So Called 'Smart' Clothes Coming Soon
I found this Security::Watchdog posting from a couple
of months ago that never got posted...
Earlier today I was at ASU hearing about embedded
and wireless systems. In fact, a picture of a
smart shirt was displayed. Embedded, wireless
systems along with nanosized sensors will make
for an interesting, if not scary, future.
"When micro-sized sensors can enquire our business in a
particular neighbourhood, and equally micro-sized agents
embedded within our clothing answer on our behalf, what
are the risks to our personal data? How will we safeguard
our personal privacy in such a society? SWAMI project
researchers aimed to find out."
SWAMI is "Safeguards in a World of Ambient Intelligence."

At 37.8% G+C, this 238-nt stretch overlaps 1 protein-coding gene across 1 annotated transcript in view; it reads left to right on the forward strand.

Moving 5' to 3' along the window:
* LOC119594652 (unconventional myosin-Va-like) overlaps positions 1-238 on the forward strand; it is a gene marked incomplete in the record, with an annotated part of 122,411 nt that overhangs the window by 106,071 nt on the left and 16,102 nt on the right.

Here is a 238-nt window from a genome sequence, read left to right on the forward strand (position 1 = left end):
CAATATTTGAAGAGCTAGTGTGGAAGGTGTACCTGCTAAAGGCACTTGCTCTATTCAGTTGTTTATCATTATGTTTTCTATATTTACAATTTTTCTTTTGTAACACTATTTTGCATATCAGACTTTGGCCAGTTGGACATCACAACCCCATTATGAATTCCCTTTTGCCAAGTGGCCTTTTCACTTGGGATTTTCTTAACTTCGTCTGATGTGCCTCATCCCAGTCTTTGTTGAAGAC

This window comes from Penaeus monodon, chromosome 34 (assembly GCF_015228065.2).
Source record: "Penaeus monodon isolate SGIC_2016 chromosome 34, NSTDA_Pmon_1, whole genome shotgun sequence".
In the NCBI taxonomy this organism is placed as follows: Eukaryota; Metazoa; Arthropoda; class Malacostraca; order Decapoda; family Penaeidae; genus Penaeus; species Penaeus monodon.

Personal data protection vital to future civil liberties
[30 December 2006, top]
Crackers Working Hard To Crack Windows Vista
It is no surprise that crackers are going to work hard
to crack Microsoft's new Windows Vista OS. Some defects
have already been found, but so far no major cracks have
been exploited. Supposedly, Microsoft has never tested
software as much as it has tested Vista. Only time will
tell if their testing was quality versus quantity.
Windows Vista Flaw Not Cause for Major Concern
[28 December 2006, top]
Mississippi State University System Cracked
Mississippi State University (MSU) was cracked exposing
information on approximately 2,400 students and employees.
The information included names and SSNs. The university
took pride in the fact they shut the system down immediately
upon learning about the crack. MSU said it is moving away
from Social Security numbers as student identifiers, but
that it is slow process to do so.
[26 December 2006, top]
Boeing Cracked Yet Again (3rd Time Within a Year)